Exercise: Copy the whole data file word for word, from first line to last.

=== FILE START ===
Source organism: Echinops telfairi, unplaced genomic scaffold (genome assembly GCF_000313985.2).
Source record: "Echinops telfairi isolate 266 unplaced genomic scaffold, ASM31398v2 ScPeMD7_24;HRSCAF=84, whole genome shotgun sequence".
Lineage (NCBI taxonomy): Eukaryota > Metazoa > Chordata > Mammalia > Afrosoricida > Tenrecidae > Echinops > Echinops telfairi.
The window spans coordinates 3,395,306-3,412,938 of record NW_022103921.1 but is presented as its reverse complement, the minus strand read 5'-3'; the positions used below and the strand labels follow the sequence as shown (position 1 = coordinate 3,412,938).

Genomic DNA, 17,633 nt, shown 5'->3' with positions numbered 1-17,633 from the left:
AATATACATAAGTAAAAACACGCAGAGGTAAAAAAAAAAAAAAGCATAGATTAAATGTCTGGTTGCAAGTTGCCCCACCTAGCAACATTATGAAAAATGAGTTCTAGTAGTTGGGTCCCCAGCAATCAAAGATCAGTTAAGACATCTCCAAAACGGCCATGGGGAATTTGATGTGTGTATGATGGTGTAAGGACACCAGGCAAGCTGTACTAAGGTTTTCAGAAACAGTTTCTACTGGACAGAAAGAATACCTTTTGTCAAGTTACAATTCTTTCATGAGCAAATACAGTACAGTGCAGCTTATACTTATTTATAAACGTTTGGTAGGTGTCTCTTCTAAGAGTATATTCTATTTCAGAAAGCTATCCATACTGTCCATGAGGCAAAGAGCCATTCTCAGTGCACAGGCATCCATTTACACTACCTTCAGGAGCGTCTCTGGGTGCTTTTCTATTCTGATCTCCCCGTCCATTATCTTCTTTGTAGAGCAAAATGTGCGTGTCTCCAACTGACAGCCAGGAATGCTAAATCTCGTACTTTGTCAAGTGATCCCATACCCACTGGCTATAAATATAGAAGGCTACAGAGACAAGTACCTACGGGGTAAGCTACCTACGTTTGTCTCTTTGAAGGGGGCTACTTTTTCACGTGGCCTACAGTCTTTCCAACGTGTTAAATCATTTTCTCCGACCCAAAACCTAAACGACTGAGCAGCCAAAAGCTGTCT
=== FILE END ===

Source organism: Echinops telfairi, unplaced genomic scaffold (genome assembly GCF_000313985.2).
Source record: "Echinops telfairi isolate 266 unplaced genomic scaffold, ASM31398v2 ScPeMD7_24;HRSCAF=84, whole genome shotgun sequence".
Lineage (NCBI taxonomy): Eukaryota > Metazoa > Chordata > Mammalia > Afrosoricida > Tenrecidae > Echinops > Echinops telfairi.
The window spans coordinates 3,395,306-3,412,938 of record NW_022103921.1 but is presented as its reverse complement, the minus strand read 5'-3'; the positions used below and the strand labels follow the sequence as shown (position 1 = coordinate 3,412,938).

Genomic DNA, 17,633 nt, shown 5'->3' with positions numbered 1-17,633 from the left:
AATATACATAAGTAAAAACACGCAGAGGTAAAAAAAAAAAAAAGCATAGATTAAATGTCTGGTTGCAAGTTGCCCCACCTAGCAACATTATGAAAAATGAGTTCTAGTAGTTGGGTCCCCAGCAATCAAAGATCAGTTAAGACATCTCCAAAACGGCCATGGGGAATTTGATGTGTGTATGATGGTGTAAGGACACCAGGCAAGCTGTACTAAGGTTTTCAGAAACAGTTTCTACTGGACAGAAAGAATACCTTTTGTCAAGTTACAATTCTTTCATGAGCAAATACAGTACAGTGCAGCTTATACTTATTTATAAACGTTTGGTAGGTGTCTCTTCTAAGAGTATATTCTATTTCAGAAAGCTATCCATACTGTCCATGAGGCAAAGAGCCATTCTCAGTGCACAGGCATCCATTTACACTACCTTCAGGAGCGTCTCTGGGTGCTTTTCTATTCTGATCTCCCCGTCCATTATCTTCTTTGTAGAGCAAAATGTGCGTGTCTCCAACTGACAGCCAGGAATGCTAAATCTCGTACTTTGTCAAGTGATCCCATACCCACTGGCTATAAATATAGAAGGCTACAGAGACAAGTACCTACGGGGTAAGCTACCTACGTTTGTCTCTTTGAAGGGGGCTACTTTTTCACGTGGCCTACAGTCTTTCCAACGTGTTAAATCATTTTCTCCGACCCAAAACCTAAACGACTGAGCAGCCAAAAGCTGTCT